Easter Roots


There are few times during the year that I actually miss my traditional, liturgical upbringing.  Easter is one of those times, though.

It’s possible that the Evangelical movement in America has strayed too far from it’s roots. In it’s desire to run away from the “stodgy” and “dead” liturgies of mainline Protestant and Catholic churches, perhaps we have lost sight of why those liturgies existed in the first place.

Don’t get me wrong.  I don’t miss – for a second – the endless routines of  sit, stand, kneel and reciting the same prayers, responses and creeds week after week without a thought being given to the meaning behind them.  I think the current worship environment I am in – a Spirit-filled, worship-driven, -Bible-believing church, is better in every measurable way.  I’ve discovered more about God, myself and others in eight years as an evangelical than I did in thirty-three years of Catholicism.

But…  yes, there’s a “but” in there.  There is one thing that we are missing.  And that is the awe, the majesty, the pure wonder of God and his relationship to us.  We’ve crafted out a familiar God, a “Jesus is my friend” kind of a God, and that’s okay.  But God should also inspire a sense of “awestruck” in us, and sadly, that’s something that can be missing from many modern worship services, even on that holiest of holidays, Easter.

Catholic Easter begins on Saturday.  (OK, technically, it begins on Ash Wednesday, but I’m  talking actual Easter here.)  I remember with fondness the Easter Vigil service.  The darkened church; the bonfire outside; the Paschal Candle.  Each of us holding our candles, the light slowly spreading from the back of the church to the front.  There was a sense of wonder and reverence to the whole deal.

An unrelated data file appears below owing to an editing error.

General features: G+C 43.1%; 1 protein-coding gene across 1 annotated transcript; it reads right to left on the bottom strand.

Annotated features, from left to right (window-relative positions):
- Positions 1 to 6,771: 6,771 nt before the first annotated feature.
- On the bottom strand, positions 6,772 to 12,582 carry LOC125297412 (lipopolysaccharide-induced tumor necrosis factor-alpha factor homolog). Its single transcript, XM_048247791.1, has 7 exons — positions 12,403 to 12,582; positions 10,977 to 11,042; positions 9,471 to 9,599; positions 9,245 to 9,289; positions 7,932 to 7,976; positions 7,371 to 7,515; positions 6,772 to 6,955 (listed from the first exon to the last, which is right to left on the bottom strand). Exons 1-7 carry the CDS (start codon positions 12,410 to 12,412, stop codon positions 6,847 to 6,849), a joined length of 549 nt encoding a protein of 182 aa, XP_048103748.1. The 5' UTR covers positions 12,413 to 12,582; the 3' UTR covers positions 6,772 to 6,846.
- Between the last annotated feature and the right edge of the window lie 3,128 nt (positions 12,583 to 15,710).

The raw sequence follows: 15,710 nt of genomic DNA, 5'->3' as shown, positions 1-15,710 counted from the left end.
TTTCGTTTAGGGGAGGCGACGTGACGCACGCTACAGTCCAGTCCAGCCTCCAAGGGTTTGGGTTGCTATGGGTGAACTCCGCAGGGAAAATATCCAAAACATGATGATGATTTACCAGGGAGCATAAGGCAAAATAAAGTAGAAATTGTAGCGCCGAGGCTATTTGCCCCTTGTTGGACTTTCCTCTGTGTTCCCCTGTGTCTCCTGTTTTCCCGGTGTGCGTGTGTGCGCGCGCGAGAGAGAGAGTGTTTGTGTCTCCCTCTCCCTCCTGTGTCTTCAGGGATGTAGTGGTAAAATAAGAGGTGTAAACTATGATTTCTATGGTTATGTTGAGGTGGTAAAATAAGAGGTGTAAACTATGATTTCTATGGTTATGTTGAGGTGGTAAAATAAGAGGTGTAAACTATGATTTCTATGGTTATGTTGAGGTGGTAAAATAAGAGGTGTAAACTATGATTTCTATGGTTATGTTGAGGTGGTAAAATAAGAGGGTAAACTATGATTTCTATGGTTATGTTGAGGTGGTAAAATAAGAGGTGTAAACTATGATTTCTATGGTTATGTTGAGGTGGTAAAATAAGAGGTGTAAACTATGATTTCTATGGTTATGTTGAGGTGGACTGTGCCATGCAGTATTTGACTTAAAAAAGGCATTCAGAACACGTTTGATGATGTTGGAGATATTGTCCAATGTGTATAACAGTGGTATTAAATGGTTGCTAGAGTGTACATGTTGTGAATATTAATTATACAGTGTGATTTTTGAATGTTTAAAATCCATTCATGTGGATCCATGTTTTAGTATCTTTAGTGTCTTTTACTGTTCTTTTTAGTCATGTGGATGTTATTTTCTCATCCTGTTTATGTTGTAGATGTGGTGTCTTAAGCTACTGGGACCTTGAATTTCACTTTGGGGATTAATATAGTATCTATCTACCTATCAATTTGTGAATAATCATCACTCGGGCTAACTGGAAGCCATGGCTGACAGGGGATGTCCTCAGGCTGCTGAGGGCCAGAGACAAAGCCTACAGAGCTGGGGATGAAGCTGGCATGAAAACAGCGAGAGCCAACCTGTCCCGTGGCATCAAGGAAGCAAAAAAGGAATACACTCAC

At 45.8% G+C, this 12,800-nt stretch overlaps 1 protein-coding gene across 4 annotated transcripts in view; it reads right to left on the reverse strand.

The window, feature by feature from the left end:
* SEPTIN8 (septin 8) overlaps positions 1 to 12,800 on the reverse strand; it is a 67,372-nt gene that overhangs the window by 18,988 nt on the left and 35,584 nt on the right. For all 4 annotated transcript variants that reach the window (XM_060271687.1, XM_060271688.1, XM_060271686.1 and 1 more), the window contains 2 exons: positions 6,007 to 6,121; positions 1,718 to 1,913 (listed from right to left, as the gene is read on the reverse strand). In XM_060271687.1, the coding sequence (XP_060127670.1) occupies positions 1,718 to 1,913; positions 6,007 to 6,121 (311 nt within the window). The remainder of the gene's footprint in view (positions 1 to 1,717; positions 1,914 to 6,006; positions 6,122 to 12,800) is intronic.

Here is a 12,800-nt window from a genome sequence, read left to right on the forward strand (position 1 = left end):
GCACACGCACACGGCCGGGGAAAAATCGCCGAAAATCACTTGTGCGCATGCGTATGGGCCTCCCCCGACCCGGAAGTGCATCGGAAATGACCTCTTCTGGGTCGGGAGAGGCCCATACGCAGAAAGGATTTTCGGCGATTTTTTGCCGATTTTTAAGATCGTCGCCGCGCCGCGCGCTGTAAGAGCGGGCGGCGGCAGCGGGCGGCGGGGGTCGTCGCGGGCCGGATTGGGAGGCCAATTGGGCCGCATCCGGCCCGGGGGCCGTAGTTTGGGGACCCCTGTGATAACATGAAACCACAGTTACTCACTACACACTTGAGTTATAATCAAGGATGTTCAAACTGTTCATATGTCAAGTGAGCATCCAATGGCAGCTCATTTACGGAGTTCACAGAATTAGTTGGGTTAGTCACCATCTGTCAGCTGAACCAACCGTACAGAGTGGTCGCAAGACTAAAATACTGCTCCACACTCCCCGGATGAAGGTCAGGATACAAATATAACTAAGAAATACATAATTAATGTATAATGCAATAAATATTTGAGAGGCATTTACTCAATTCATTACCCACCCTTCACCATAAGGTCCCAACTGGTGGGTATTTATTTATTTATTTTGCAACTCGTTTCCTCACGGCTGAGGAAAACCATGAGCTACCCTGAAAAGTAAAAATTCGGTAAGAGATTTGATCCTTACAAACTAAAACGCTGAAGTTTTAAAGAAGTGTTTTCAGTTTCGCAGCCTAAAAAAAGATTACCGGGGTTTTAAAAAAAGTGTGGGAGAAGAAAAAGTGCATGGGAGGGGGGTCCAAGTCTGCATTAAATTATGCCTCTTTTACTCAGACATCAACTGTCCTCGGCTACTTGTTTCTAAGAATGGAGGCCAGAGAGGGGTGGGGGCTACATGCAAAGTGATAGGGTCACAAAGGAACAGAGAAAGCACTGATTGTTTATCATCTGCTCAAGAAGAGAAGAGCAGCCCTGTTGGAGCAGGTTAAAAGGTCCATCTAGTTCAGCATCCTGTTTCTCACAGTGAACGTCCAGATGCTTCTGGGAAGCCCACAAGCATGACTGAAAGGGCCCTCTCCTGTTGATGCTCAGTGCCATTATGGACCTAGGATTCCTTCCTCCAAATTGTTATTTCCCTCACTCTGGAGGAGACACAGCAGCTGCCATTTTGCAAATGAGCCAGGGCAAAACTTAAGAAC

And Easter Sunday morning!  If the Vigil was solemnity itself, Sunday morning was pure joy.  The sun always seemed to be shining in the stained-glass windows.  There were flowers and colors and light and soaring hymns.  People dressed to the nines in their Easter best.  The Easter Sunday mass was so different from every other Sunday, that it really stood out, and really brought in a sense of what it was all about. You heard the Kyrie and the Alleluia for the first time in forty days, and realized that something had been missing, and now it was back!

I’m not advocating dropping what we all do and running back to the Mother Church – far from it.  But in this Easter season, I pray you find time to reflect on the awesome wonder that is the Resurrection.  And try to bring some of that into your services.